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Is it possible to edit the main query on a page using the pre_get_posts filter? I tried but it doesn't seem to work.

function pre_wp_queries( $query ) {
    // only trigger on main qyery
    if ( !$query->is_main_query() )
        return;

    if (is_page_template('TEMPLATE_NAME.php')) {
        $query->query_vars['pagename'] = null;
        $query->query_vars['post_type'] = 'post';
        $query->query_vars['posts_per_page'] = 3;
        $query->query_vars['cat'] = 13;
    }
}
add_action('pre_get_posts', 'pre_wp_queries', 9001);

On the header.php I use this line to check if it worked:

var_dump($GLOBALS['wp_query']->request);

It displays:

SELECT wp_posts.*
FROM wp_posts
WHERE 1=1
  AND wp_posts.post_type = 'post'
ORDER BY wp_posts.post_date DESC 

So it changed the posttype but not the rest. Also it goes to the 404 page. In fact dumping the $GLOBALS['wp_query']->queried_object gives back the original page. I tried this on 2 WP installs same behaviour on both.

Is this correct behaviour, or am I missing something?

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Have you tried it in a simpler form? e.g: function pre_wp_queries($q) { $q->set('posts_per_page', 3); } Just to see if it works? (tested in a sandbox myself and it works). You may also need to check that there aren't any query_posts calls in the template, they will overrule anything done in the pre_get_posts hook, afaik. –  totels Nov 12 '12 at 10:40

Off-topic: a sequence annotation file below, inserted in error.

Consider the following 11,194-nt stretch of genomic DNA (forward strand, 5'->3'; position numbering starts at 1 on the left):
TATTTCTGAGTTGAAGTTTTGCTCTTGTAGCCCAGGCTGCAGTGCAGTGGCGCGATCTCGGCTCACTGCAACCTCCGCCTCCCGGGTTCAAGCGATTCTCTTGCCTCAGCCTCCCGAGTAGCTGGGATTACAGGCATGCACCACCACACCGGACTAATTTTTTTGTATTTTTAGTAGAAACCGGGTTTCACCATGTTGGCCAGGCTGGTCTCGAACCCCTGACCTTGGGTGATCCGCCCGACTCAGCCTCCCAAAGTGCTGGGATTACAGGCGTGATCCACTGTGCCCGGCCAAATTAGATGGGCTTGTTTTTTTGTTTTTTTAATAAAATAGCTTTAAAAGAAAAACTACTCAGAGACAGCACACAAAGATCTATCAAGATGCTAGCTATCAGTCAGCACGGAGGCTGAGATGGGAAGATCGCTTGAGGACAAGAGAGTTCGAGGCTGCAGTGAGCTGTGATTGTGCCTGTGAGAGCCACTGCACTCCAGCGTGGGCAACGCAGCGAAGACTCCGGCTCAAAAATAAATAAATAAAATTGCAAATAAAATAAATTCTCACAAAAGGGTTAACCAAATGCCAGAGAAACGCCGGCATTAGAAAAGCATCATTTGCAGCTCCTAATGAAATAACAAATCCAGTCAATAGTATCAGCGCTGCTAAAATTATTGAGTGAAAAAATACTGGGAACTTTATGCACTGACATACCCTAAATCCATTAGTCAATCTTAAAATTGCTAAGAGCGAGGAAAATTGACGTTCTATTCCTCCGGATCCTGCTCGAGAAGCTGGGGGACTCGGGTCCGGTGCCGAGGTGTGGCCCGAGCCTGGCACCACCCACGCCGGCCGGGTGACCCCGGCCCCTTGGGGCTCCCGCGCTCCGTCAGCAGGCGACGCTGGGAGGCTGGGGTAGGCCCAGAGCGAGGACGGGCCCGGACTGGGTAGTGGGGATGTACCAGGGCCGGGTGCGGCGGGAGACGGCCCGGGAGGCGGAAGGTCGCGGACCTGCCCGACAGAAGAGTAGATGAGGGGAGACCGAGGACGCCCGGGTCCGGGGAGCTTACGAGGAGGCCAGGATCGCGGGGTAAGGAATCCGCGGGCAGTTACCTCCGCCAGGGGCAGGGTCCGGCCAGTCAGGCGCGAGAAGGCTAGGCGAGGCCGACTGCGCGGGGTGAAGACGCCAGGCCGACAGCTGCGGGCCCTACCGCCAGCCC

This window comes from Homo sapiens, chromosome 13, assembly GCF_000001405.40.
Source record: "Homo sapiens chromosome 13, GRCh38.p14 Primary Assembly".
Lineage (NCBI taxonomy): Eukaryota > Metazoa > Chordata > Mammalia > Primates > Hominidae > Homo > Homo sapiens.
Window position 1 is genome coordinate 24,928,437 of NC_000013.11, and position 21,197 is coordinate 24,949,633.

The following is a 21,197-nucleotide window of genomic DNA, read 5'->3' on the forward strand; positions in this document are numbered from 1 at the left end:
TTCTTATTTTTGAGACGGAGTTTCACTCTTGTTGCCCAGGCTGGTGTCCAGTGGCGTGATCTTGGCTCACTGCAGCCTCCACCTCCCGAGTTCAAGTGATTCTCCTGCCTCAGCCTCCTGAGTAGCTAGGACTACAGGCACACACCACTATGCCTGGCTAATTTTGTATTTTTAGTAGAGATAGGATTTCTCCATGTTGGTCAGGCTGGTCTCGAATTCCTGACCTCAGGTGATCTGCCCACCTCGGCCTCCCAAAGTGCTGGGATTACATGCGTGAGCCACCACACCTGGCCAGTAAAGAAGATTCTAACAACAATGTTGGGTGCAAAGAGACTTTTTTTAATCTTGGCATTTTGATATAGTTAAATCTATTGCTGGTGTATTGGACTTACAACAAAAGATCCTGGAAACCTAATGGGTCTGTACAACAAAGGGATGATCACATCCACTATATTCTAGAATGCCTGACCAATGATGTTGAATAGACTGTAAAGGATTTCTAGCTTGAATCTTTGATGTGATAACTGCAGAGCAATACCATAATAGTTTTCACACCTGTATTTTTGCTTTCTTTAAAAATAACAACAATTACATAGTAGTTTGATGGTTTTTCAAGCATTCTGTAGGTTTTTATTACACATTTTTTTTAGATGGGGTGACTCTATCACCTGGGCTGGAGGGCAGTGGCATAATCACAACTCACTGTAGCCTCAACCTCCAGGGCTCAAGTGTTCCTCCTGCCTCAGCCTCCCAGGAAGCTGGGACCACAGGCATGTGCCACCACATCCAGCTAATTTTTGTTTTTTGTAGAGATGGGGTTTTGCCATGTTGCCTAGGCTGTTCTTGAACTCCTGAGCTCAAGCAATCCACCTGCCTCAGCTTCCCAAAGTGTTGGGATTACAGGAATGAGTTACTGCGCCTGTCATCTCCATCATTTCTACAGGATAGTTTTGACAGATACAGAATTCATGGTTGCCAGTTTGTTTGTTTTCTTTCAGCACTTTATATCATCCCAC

Right now I don't even know where I deeded this. I know I 'solved' it / had a work around. Also There was no query_posts. I know it's bad for performance. Consider closed. –  janw Nov 12 '12 at 14:20

1 Answer 1

Explaining the object.

You don't have to manually force data into those class properties. The whole $wp_query object has a bunch of internal methods that you should use to set values. Here's an example:

public function query( $query )
{
    if (
        'SOME_POST_TYPE' !== $query->get( 'post_type' )
        OR ! $query->is_main_query()
        OR ! $query->is_archive()
        OR ! $query->is_post_type_archive()
        OR ! is_page_template( 'TEMPLATE_NAME.php' )
    )
        return $query;

    $query->set( 'posts_per_page', -1 );
    $query->set( 'numberposts', -1 );

    return $query;
}

Built in taxonomies: Categories & Tags

A Single term/category/taxon

If you want to query for categories and set them manually, then you have a pretty easy task, as you don't have to to a tax_query:

$query->set( 'category__in', 13 );

Multiple terms/categories/taxons

If you need to query for multiple categories:

$query->set( 'category__and', array( 12, 13 ) );

You can read more about this on the Codex page for the WP_Query class. And of course you have the same possibilities for the built in post_tag/Tags taxonomy.

Custom taxonomies

Here things slightly get more complicated: You'll need to use a tax_query. Keep in mind that this needs an array( array() ). In plain words: One surrounding array and inside this one another one. If you don't do this, WP will fail silently. Example:

$tax_query = array(
    array(
         'taxonomy' => 'event_type_taxonomy'
        ,'field'    => 'id'
        ,'terms'    => array( 12, 13 )
        ,'operator' =>'IN'
    )
);
$query->set( 'tax_query', $tax_query );

Extended explanation again on the Codex page.

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